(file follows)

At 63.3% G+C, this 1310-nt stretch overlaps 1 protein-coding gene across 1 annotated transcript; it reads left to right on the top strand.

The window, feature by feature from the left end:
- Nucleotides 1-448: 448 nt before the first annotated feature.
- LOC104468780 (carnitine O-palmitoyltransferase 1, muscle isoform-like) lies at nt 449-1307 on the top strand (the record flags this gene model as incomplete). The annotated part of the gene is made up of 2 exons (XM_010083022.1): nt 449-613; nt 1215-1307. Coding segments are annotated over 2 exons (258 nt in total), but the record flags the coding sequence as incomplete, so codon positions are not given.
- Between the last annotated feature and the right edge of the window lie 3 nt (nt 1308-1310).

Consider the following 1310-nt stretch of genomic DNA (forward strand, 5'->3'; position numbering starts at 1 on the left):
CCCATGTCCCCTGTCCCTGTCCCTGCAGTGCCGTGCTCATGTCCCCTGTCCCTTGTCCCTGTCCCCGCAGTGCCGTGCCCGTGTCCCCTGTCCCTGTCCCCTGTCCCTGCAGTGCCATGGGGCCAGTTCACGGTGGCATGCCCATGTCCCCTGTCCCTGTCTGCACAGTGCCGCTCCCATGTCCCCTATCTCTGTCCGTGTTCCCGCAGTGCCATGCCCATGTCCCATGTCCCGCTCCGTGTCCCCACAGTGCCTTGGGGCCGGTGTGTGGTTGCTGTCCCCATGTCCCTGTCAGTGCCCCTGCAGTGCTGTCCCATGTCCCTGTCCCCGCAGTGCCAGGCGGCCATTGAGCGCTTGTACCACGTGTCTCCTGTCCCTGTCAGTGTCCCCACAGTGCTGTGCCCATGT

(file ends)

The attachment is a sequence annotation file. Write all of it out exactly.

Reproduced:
At 63.3% G+C, this 1310-nt stretch overlaps 1 protein-coding gene across 1 annotated transcript; it reads left to right on the top strand.

The window, feature by feature from the left end:
- Nucleotides 1-448: 448 nt before the first annotated feature.
- LOC104468780 (carnitine O-palmitoyltransferase 1, muscle isoform-like) lies at nt 449-1307 on the top strand (the record flags this gene model as incomplete). The annotated part of the gene is made up of 2 exons (XM_010083022.1): nt 449-613; nt 1215-1307. Coding segments are annotated over 2 exons (258 nt in total), but the record flags the coding sequence as incomplete, so codon positions are not given.
- Between the last annotated feature and the right edge of the window lie 3 nt (nt 1308-1310).

Consider the following 1310-nt stretch of genomic DNA (forward strand, 5'->3'; position numbering starts at 1 on the left):
CCCATGTCCCCTGTCCCTGTCCCTGCAGTGCCGTGCTCATGTCCCCTGTCCCTTGTCCCTGTCCCCGCAGTGCCGTGCCCGTGTCCCCTGTCCCTGTCCCCTGTCCCTGCAGTGCCATGGGGCCAGTTCACGGTGGCATGCCCATGTCCCCTGTCCCTGTCTGCACAGTGCCGCTCCCATGTCCCCTATCTCTGTCCGTGTTCCCGCAGTGCCATGCCCATGTCCCATGTCCCGCTCCGTGTCCCCACAGTGCCTTGGGGCCGGTGTGTGGTTGCTGTCCCCATGTCCCTGTCAGTGCCCCTGCAGTGCTGTCCCATGTCCCTGTCCCCGCAGTGCCAGGCGGCCATTGAGCGCTTGTACCACGTGTCTCCTGTCCCTGTCAGTGTCCCCACAGTGCTGTGCCCATGT